Josh Drake, the researcher who discovered the Stagefright vulnerability in Android that lets an attacker hack into an Android device by sending a specially crafted picture or video in a text message, was on the Risky Business security podcast this week to talk about it. What he had to say was interesting.
Patrick Gray, the host, tends to be a pretty outspoken critic of Android and isn’t shy about talking up Apple. He tried to get Drake to say Android is a trainwreck, security-wise, but Drake wouldn’t say it. Drake actually went as far as to say he thinks Android and IOS are fairly close, security wise.
So why do we see so many more Android bugs? Drake had an answer.
Adobe has patched Flash twice in two weeks now. The reason for this was due to Hacking Team, an Italian company that sells hacking tools to government agencies, getting hacked. Hacking Team, it turns out, knew of at least three unpatched vulnerabilities (also known as “zero-days” or “0days”) in Flash, and exploits for these vulnerabilities were among the things that got breached.
That’s why Adobe is having a bad month.
Mark Stephens, a.k.a. Robert X. Cringely, wrote last week about his disappointment in Ashton Kutcher’s movie Jobs, about the late Apple co-founder and CEO.
Here’s the most important part of his quasi-review:
[S]omething happened during Steve’s NeXT years (which occupy less than a 60 seconds of this 122 minute film) that turned Jobs from a brat into a leader, but they don’t bother to cover that. In his later years Steve still wasn’t an easy guy to know but he was an easier guy to know. His gut for product was still good but his positions were more considered and thought out. He inspired workers without trying so much to dominate or hypnotize them.
Indeed. Read more
I have zero intention of doing a mobile roundup every week, but it sure seems like there were a few noteworthy developments in the mobile field this week that are worth mentioning. So, here goes.
John C. Dvorak wrote an analysis of how Microsoft lost its way with Windows 8 this week.
All in all it sounds reasonable to me. His recollection of DOS and some DOS version 8 confused me at first, but that was what the DOS buried in Windows ME was called. But mentioning it is appropriate, because it shows how DOS faded from center stage to being barely visible in the end, to the point where it was difficult to dig it out, and that it took 15 years for it to happen. He’s completely right, that if Microsoft had pulled the plug on DOS in 1985, Windows would have failed. Read more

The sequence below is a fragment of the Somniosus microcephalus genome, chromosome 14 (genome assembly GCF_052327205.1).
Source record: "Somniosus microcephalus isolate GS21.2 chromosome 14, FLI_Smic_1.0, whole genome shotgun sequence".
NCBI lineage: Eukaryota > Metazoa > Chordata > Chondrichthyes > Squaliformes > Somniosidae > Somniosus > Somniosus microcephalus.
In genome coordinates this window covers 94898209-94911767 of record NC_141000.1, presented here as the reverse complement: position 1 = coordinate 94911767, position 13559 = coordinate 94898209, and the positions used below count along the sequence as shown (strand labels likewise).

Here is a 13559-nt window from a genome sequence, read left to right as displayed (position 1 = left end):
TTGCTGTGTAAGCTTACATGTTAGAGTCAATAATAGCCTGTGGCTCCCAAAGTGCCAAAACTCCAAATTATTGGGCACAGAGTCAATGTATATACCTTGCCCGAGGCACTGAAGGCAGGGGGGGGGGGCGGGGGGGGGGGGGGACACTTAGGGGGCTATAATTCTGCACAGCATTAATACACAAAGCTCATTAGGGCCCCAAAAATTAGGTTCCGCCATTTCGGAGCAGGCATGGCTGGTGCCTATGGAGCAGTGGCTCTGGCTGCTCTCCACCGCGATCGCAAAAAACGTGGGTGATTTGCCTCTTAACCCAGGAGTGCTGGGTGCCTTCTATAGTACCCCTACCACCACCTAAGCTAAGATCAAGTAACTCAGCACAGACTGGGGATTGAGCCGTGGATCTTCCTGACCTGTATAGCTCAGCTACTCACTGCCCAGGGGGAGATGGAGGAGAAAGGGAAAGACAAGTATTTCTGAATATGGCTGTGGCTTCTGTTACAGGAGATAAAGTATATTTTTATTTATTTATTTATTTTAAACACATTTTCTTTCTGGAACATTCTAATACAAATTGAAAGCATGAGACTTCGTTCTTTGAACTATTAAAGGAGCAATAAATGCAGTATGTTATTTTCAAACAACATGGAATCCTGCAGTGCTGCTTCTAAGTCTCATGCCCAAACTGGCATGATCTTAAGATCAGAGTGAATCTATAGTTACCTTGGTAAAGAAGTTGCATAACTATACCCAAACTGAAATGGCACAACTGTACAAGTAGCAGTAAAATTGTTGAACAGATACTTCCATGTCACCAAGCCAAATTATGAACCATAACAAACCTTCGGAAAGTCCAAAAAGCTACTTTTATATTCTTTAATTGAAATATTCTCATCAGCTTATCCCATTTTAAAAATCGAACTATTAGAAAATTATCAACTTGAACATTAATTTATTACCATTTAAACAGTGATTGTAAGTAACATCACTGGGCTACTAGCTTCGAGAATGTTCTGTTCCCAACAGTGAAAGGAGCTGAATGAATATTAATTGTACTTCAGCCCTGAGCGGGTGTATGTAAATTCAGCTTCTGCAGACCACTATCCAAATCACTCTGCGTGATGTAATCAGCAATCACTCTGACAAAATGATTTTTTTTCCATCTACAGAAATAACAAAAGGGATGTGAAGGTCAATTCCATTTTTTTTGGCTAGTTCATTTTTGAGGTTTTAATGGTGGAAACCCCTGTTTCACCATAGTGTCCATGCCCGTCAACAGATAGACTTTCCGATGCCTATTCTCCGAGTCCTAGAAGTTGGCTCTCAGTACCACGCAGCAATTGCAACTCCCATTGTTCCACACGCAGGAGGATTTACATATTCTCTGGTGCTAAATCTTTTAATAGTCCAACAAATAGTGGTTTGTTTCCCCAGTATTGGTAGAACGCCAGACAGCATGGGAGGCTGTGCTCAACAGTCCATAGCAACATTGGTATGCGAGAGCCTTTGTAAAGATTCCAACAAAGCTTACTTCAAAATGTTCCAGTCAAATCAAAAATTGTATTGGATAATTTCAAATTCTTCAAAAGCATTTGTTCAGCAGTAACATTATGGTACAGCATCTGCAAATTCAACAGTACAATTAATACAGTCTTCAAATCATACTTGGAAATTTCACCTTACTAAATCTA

UEFI is a technology that forces a computer to only load a digitally signed operating system. This has some security benefits, as it makes parts of the operating system unbootable if they become infected, since the viruses won’t be digitally signed by a reputable vendor.
Great idea, right? From a security perspective, absolutely. The more attack vectors for viruses we can eliminate, the better off we’ll be. But Microsoft’s policy on ARM systems shows how it can be abused.
So, The Register reports that Windows on ARM will not have compatibility with apps compiled for x86. Intel has been saying this for a while, while Microsoft has been mum. So now we know.
There are arguments both for and against having an x86 emulation layer.
Steve Ballmer announced today that Microsoft has sold 400 million Windows 7 licenses, but anywhere from half to two-thirds of PCs are still running Windows XP and need to get with the program.
He also continues to insist Windows 8 will ship in 2012, which really makes me wonder why those XP users need to switch now. December 2012 is 17 short months away, and XP support runs until 2014. I see little need to rush out now and buy Windows 7, use it for 18-24 months, and then turn around and buy Windows 8. If XP is fulfilling users’ needs, what’s the hurry? Unless Windows 8 is going to be late, as bad as Vista, or both. But none of that can happen, right?
I’m sure the Windows 8 Police will be along to haul me away shortly for insinuating such things. But until that happens, that 400 million figure lets us do some other interesting extrapolation. Read more
So what are Google and Apple doing with this location data? And Microsoft, now that it’s clear they’re gathering it too (but they claim they aren’t storing it anywhere on the phone).
They aren’t saying a lot, but they’ve said enough to take a pretty good guess. And no, I don’t think the intent is to be evil.